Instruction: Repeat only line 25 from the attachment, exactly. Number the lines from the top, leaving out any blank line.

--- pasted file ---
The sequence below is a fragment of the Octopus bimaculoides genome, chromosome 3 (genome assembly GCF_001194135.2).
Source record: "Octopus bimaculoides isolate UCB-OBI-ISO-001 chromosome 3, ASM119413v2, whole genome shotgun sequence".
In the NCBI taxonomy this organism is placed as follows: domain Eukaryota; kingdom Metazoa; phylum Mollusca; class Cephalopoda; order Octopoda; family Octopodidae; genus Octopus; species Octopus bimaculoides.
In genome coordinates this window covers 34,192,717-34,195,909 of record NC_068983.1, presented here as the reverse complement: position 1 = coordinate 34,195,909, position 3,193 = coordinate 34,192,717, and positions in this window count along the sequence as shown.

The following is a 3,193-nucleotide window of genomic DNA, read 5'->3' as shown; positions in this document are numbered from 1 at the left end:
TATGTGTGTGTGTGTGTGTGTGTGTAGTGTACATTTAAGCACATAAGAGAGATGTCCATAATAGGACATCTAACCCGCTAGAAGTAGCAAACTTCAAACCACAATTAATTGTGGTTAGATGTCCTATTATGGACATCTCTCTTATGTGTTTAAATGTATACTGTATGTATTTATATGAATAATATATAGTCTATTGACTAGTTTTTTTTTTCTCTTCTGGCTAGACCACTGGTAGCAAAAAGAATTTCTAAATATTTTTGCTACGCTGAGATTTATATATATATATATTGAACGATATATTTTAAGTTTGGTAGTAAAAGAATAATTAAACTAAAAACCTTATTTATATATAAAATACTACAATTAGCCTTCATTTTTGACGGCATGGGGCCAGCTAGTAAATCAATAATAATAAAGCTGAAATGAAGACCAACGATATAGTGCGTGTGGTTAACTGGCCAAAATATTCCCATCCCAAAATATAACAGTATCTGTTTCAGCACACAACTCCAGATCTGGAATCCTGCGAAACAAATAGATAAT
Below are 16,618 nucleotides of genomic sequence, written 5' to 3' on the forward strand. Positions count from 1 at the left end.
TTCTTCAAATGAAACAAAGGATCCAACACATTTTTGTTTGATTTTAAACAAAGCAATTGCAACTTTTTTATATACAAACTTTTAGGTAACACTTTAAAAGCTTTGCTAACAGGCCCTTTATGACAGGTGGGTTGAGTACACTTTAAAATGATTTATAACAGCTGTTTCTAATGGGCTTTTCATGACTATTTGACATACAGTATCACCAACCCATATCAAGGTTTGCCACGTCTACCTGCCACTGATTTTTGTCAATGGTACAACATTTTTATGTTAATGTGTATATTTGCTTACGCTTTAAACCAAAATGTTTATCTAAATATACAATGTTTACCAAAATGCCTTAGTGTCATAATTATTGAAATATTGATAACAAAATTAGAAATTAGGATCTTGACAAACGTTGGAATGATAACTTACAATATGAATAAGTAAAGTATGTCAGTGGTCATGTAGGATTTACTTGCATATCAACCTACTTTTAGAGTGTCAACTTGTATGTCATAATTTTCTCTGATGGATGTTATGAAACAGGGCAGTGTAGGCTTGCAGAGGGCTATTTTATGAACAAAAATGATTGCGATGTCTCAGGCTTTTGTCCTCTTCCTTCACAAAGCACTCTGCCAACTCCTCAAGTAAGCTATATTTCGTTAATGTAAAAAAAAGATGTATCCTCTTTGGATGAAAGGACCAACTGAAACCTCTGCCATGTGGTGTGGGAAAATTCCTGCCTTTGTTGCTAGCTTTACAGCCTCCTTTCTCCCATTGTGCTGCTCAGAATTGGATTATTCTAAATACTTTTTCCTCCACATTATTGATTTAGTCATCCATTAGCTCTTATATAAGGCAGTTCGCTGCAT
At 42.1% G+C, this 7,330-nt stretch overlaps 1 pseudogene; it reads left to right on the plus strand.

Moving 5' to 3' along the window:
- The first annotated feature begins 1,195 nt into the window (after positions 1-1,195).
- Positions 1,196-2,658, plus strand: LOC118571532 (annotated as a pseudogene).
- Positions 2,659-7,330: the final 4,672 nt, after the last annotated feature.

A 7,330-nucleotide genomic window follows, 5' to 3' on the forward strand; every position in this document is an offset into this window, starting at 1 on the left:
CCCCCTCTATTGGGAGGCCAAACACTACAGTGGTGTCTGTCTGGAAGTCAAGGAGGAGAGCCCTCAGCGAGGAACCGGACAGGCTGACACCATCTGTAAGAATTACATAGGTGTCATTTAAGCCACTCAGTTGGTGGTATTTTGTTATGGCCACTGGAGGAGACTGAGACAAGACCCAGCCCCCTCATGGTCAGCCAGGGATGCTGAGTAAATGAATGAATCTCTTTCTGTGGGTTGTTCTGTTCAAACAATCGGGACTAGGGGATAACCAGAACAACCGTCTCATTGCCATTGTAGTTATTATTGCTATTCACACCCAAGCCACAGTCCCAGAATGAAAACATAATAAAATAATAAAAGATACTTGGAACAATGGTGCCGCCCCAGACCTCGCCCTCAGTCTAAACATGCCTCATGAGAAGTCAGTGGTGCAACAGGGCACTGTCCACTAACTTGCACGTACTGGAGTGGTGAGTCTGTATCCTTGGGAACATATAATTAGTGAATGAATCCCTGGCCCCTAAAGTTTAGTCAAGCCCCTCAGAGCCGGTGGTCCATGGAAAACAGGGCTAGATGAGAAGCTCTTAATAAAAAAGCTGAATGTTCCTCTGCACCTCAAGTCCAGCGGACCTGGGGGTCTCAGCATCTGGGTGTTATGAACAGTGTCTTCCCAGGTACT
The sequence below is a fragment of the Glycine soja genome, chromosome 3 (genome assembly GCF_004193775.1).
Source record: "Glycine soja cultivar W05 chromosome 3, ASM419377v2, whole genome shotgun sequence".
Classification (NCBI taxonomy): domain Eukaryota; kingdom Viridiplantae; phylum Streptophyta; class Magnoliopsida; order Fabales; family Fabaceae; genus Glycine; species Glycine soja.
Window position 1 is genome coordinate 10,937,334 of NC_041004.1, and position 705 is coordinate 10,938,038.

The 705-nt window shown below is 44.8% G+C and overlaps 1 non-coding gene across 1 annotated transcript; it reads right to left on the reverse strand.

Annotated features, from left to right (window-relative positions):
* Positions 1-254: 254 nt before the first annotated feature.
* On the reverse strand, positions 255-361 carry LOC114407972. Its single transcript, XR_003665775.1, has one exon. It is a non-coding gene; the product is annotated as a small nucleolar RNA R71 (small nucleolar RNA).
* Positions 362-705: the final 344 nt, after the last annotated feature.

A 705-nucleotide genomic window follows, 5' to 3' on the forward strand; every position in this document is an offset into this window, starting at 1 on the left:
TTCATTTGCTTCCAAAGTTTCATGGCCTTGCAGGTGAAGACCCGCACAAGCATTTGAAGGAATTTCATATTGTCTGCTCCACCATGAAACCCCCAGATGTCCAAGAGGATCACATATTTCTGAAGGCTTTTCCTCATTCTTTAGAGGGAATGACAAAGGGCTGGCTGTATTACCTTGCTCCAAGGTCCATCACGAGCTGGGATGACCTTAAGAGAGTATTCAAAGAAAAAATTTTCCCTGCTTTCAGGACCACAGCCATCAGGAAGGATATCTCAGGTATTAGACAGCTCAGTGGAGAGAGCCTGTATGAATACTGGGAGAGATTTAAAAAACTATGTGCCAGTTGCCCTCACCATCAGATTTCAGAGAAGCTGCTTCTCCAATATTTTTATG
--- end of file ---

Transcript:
A 705-nucleotide genomic window follows, 5' to 3' on the forward strand; every position in this document is an offset into this window, starting at 1 on the left: